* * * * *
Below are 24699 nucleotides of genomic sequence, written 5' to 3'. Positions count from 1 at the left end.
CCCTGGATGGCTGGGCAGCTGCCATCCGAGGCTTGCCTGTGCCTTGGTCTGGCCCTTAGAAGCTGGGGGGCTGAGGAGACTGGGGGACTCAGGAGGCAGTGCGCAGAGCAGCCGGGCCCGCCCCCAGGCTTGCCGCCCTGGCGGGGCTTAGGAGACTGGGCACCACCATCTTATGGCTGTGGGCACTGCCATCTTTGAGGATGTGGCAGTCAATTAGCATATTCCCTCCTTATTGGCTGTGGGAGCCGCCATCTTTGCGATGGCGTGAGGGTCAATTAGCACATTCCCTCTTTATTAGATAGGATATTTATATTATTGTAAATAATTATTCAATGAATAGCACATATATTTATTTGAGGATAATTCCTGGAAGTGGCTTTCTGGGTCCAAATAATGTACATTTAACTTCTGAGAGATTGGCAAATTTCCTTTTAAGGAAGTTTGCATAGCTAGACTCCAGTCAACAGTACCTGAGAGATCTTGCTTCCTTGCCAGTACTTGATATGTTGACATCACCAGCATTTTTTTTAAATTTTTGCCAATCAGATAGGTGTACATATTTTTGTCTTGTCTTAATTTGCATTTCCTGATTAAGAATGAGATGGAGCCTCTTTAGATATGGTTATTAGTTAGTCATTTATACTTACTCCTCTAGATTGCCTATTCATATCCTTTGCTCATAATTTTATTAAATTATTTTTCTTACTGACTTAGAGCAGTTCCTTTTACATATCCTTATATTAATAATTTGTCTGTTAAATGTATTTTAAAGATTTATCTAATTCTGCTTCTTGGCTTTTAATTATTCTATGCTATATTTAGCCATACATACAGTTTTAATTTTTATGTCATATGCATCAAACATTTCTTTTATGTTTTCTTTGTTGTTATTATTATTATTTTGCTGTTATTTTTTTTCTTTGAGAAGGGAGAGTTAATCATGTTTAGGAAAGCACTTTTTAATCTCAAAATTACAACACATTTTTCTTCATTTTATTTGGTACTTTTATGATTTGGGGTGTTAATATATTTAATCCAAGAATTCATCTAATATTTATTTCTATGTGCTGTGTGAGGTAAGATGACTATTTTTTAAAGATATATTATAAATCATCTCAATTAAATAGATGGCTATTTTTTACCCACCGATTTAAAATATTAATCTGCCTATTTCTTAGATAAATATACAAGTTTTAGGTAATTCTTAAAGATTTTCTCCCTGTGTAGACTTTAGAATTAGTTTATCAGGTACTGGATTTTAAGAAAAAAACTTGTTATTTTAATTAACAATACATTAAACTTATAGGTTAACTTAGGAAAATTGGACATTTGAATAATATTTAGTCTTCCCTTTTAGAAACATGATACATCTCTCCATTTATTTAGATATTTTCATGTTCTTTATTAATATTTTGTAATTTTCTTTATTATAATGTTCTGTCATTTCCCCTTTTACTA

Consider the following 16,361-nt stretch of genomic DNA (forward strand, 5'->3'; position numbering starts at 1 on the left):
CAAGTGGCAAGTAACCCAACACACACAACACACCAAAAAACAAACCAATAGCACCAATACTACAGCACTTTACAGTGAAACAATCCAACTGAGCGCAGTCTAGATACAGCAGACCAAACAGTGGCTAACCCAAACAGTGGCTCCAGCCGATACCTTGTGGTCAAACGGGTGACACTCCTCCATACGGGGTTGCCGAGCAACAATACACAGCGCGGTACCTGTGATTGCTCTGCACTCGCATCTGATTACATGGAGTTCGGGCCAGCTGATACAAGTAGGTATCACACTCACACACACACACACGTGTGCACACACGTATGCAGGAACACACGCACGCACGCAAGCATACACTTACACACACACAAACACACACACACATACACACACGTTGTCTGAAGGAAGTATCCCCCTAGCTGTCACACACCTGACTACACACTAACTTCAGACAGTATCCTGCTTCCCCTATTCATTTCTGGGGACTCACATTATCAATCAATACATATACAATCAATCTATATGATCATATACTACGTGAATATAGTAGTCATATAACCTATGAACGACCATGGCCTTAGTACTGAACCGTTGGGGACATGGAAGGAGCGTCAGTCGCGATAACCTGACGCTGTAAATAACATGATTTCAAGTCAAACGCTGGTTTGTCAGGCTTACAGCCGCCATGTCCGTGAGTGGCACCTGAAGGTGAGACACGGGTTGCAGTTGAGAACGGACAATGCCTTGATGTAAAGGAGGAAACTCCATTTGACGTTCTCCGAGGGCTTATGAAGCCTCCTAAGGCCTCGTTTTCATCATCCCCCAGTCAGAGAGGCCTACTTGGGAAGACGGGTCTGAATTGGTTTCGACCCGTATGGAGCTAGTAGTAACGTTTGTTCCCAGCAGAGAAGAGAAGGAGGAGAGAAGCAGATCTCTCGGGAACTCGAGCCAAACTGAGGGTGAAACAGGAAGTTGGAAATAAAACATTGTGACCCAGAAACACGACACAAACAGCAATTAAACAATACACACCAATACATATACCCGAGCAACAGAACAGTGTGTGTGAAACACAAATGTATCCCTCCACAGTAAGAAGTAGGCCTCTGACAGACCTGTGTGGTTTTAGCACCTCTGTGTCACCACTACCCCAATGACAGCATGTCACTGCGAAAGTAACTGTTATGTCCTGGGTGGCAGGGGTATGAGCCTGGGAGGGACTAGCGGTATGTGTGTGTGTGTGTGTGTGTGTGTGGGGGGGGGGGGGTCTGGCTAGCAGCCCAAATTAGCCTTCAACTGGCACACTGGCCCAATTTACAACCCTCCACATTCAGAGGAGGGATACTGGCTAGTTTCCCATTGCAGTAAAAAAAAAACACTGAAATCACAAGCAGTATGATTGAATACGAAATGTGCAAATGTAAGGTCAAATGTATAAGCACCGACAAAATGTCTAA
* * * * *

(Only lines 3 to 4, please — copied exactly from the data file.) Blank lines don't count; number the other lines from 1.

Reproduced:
Consider the following 16,361-nt stretch of genomic DNA (forward strand, 5'->3'; position numbering starts at 1 on the left):
CAAGTGGCAAGTAACCCAACACACACAACACACCAAAAAACAAACCAATAGCACCAATACTACAGCACTTTACAGTGAAACAATCCAACTGAGCGCAGTCTAGATACAGCAGACCAAACAGTGGCTAACCCAAACAGTGGCTCCAGCCGATACCTTGTGGTCAAACGGGTGACACTCCTCCATACGGGGTTGCCGAGCAACAATACACAGCGCGGTACCTGTGATTGCTCTGCACTCGCATCTGATTACATGGAGTTCGGGCCAGCTGATACAAGTAGGTATCACACTCACACACACACACACGTGTGCACACACGTATGCAGGAACACACGCACGCACGCAAGCATACACTTACACACACACAAACACACACACACATACACACACGTTGTCTGAAGGAAGTATCCCCCTAGCTGTCACACACCTGACTACACACTAACTTCAGACAGTATCCTGCTTCCCCTATTCATTTCTGGGGACTCACATTATCAATCAATACATATACAATCAATCTATATGATCATATACTACGTGAATATAGTAGTCATATAACCTATGAACGACCATGGCCTTAGTACTGAACCGTTGGGGACATGGAAGGAGCGTCAGTCGCGATAACCTGACGCTGTAAATAACATGATTTCAAGTCAAACGCTGGTTTGTCAGGCTTACAGCCGCCATGTCCGTGAGTGGCACCTGAAGGTGAGACACGGGTTGCAGTTGAGAACGGACAATGCCTTGATGTAAAGGAGGAAACTCCATTTGACGTTCTCCGAGGGCTTATGAAGCCTCCTAAGGCCTCGTTTTCATCATCCCCCAGTCAGAGAGGCCTACTTGGGAAGACGGGTCTGAATTGGTTTCGACCCGTATGGAGCTAGTAGTAACGTTTGTTCCCAGCAGAGAAGAGAAGGAGGAGAGAAGCAGATCTCTCGGGAACTCGAGCCAAACTGAGGGTGAAACAGGAAGTTGGAAATAAAACATTGTGACCCAGAAACACGACACAAACAGCAATTAAACAATACACACCAATACATATACCCGAGCAACAGAACAGTGTGTGTGAAACACAAATGTATCCCTCCACAGTAAGAAGTAGGCCTCTGACAGACCTGTGTGGTTTTAGCACCTCTGTGTCACCACTACCCCAATGACAGCATGTCACTGCGAAAGTAACTGTTATGTCCTGGGTGGCAGGGGTATGAGCCTGGGAGGGACTAGCGGTATGTGTGTGTGTGTGTGTGTGTGTGTGGGGGGGGGGGGGTCTGGCTAGCAGCCCAAATTAGCCTTCAACTGGCACACTGGCCCAATTTACAACCCTCCACATTCAGAGGAGGGATACTGGCTAGTTTCCCATTGCAGTAAAAAAAAAACACTGAAATCACAAGCAGTATGATTGAATACGAAATGTGCAAATGTAAGGTCAAATGTATAAGCACCGACAAAATGTCTAA